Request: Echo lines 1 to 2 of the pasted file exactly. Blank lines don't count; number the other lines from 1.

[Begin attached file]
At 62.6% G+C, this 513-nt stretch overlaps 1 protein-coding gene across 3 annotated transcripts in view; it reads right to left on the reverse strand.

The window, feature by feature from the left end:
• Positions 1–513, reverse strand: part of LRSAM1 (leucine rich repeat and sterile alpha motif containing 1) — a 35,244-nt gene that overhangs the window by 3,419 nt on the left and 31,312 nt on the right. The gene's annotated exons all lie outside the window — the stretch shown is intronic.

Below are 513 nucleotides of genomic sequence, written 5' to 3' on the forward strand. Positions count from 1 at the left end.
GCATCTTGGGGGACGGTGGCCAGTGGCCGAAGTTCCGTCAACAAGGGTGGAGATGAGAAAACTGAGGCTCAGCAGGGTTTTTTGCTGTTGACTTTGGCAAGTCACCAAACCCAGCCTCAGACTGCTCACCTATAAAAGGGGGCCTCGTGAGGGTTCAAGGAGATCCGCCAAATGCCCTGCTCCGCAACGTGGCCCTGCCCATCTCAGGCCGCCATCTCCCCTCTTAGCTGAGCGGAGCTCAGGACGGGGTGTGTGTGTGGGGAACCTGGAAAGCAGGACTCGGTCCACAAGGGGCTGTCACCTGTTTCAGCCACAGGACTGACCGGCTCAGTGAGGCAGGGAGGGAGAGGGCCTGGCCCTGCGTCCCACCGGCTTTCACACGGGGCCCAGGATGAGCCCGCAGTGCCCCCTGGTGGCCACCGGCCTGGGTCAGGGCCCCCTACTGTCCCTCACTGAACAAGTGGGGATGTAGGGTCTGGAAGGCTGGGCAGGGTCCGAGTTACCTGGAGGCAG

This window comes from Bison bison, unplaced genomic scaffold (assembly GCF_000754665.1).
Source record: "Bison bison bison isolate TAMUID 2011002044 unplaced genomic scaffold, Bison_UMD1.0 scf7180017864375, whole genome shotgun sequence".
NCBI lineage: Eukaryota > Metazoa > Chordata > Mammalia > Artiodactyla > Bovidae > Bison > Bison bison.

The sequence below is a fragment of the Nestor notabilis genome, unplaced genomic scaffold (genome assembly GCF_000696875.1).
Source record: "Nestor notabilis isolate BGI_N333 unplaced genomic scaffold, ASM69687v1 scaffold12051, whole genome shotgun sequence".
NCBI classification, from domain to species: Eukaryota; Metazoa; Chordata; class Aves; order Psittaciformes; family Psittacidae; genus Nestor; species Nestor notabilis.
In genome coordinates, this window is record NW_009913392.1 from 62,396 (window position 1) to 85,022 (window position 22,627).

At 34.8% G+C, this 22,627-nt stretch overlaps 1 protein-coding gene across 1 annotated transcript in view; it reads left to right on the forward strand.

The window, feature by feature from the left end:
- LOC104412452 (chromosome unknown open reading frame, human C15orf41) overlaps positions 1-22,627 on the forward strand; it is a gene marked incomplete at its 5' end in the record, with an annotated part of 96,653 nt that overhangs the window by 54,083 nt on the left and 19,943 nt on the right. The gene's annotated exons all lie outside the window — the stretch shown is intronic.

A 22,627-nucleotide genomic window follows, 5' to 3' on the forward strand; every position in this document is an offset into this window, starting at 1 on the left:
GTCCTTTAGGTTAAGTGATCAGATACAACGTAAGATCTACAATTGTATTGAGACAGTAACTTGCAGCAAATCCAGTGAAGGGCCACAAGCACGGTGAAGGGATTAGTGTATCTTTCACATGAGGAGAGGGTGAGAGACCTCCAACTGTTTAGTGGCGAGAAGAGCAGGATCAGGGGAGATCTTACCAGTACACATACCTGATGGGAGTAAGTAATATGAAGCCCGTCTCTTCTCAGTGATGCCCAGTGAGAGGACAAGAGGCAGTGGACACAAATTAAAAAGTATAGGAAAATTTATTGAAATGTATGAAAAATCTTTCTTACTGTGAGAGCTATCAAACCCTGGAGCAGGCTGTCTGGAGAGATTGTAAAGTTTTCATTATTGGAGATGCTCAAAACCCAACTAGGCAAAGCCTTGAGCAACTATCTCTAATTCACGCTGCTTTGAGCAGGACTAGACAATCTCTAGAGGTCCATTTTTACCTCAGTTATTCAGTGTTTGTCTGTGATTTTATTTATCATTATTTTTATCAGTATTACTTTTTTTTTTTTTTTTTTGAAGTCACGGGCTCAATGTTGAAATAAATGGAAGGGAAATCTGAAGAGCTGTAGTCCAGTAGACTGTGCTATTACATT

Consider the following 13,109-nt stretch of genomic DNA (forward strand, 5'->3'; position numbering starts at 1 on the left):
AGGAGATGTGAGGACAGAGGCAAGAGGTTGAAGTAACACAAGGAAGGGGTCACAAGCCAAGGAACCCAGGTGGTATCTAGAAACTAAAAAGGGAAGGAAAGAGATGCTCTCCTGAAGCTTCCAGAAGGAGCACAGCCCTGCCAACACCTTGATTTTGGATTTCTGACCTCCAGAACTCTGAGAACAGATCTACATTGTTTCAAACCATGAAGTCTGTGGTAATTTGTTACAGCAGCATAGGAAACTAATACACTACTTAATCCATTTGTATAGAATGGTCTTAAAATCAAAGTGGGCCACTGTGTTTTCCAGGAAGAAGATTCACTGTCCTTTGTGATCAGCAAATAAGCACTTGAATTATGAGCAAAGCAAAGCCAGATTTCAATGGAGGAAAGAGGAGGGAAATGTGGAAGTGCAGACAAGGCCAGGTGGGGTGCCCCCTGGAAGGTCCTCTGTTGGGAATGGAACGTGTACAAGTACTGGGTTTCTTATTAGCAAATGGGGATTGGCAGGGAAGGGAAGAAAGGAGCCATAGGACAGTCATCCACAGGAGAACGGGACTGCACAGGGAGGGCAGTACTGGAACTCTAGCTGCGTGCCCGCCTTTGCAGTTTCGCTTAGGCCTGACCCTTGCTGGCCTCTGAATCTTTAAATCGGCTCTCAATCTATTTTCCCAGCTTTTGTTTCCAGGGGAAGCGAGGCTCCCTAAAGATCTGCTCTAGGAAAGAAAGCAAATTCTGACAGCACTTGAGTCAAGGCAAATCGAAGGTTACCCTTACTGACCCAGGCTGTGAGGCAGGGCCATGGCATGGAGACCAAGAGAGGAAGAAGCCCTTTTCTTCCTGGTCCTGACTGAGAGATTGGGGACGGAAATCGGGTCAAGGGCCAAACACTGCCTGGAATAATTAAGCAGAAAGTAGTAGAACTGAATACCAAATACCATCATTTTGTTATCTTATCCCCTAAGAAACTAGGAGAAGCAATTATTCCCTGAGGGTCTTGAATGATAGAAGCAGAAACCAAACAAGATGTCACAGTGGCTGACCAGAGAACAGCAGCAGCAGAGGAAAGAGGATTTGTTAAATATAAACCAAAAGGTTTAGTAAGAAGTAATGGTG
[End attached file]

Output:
At 62.6% G+C, this 513-nt stretch overlaps 1 protein-coding gene across 3 annotated transcripts in view; it reads right to left on the reverse strand.

The window, feature by feature from the left end: